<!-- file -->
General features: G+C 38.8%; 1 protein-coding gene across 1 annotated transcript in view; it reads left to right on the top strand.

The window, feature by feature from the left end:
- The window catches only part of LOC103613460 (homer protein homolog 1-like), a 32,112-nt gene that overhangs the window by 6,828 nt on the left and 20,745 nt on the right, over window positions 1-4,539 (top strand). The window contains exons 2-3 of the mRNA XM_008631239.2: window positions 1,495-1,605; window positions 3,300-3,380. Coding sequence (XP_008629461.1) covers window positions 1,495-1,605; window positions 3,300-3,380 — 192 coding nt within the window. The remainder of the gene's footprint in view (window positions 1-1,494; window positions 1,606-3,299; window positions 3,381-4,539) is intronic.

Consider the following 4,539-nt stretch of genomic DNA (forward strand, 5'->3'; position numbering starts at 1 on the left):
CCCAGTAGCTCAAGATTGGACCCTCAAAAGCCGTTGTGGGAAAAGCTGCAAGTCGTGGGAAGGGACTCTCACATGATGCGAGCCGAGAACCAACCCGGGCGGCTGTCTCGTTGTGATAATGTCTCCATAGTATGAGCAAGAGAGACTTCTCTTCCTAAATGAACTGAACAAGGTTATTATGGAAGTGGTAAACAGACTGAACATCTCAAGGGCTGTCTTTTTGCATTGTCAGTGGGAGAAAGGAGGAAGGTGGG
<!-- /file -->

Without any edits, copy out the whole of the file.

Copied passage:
General features: G+C 38.8%; 1 protein-coding gene across 1 annotated transcript in view; it reads left to right on the top strand.

The window, feature by feature from the left end:
- The window catches only part of LOC103613460 (homer protein homolog 1-like), a 32,112-nt gene that overhangs the window by 6,828 nt on the left and 20,745 nt on the right, over window positions 1-4,539 (top strand). The window contains exons 2-3 of the mRNA XM_008631239.2: window positions 1,495-1,605; window positions 3,300-3,380. Coding sequence (XP_008629461.1) covers window positions 1,495-1,605; window positions 3,300-3,380 — 192 coding nt within the window. The remainder of the gene's footprint in view (window positions 1-1,494; window positions 1,606-3,299; window positions 3,381-4,539) is intronic.

Consider the following 4,539-nt stretch of genomic DNA (forward strand, 5'->3'; position numbering starts at 1 on the left):
CCCAGTAGCTCAAGATTGGACCCTCAAAAGCCGTTGTGGGAAAAGCTGCAAGTCGTGGGAAGGGACTCTCACATGATGCGAGCCGAGAACCAACCCGGGCGGCTGTCTCGTTGTGATAATGTCTCCATAGTATGAGCAAGAGAGACTTCTCTTCCTAAATGAACTGAACAAGGTTATTATGGAAGTGGTAAACAGACTGAACATCTCAAGGGCTGTCTTTTTGCATTGTCAGTGGGAGAAAGGAGGAAGGTGGG